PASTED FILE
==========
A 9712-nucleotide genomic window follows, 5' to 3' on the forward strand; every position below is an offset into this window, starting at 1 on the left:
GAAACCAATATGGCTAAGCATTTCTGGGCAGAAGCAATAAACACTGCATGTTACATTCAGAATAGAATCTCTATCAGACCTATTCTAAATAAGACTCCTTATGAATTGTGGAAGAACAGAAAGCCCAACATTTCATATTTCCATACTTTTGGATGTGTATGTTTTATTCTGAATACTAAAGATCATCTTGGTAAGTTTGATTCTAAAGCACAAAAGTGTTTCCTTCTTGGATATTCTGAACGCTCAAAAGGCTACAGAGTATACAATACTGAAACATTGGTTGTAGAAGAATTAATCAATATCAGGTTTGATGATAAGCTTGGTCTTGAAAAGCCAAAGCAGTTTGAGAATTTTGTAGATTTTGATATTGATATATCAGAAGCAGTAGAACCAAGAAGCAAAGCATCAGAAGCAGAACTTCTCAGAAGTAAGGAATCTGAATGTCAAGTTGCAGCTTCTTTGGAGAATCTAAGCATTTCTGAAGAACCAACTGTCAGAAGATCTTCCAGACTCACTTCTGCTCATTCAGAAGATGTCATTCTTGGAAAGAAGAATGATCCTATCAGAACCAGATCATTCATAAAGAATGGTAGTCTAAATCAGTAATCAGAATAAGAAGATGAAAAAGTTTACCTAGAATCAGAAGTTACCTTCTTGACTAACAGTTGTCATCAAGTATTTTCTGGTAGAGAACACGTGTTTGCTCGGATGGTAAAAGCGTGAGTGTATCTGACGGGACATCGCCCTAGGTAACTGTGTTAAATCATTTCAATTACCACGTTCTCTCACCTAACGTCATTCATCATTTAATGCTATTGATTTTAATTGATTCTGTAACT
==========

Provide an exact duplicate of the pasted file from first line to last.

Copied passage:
A 9712-nucleotide genomic window follows, 5' to 3' on the forward strand; every position below is an offset into this window, starting at 1 on the left:
GAAACCAATATGGCTAAGCATTTCTGGGCAGAAGCAATAAACACTGCATGTTACATTCAGAATAGAATCTCTATCAGACCTATTCTAAATAAGACTCCTTATGAATTGTGGAAGAACAGAAAGCCCAACATTTCATATTTCCATACTTTTGGATGTGTATGTTTTATTCTGAATACTAAAGATCATCTTGGTAAGTTTGATTCTAAAGCACAAAAGTGTTTCCTTCTTGGATATTCTGAACGCTCAAAAGGCTACAGAGTATACAATACTGAAACATTGGTTGTAGAAGAATTAATCAATATCAGGTTTGATGATAAGCTTGGTCTTGAAAAGCCAAAGCAGTTTGAGAATTTTGTAGATTTTGATATTGATATATCAGAAGCAGTAGAACCAAGAAGCAAAGCATCAGAAGCAGAACTTCTCAGAAGTAAGGAATCTGAATGTCAAGTTGCAGCTTCTTTGGAGAATCTAAGCATTTCTGAAGAACCAACTGTCAGAAGATCTTCCAGACTCACTTCTGCTCATTCAGAAGATGTCATTCTTGGAAAGAAGAATGATCCTATCAGAACCAGATCATTCATAAAGAATGGTAGTCTAAATCAGTAATCAGAATAAGAAGATGAAAAAGTTTACCTAGAATCAGAAGTTACCTTCTTGACTAACAGTTGTCATCAAGTATTTTCTGGTAGAGAACACGTGTTTGCTCGGATGGTAAAAGCGTGAGTGTATCTGACGGGACATCGCCCTAGGTAACTGTGTTAAATCATTTCAATTACCACGTTCTCTCACCTAACGTCATTCATCATTTAATGCTATTGATTTTAATTGATTCTGTAACT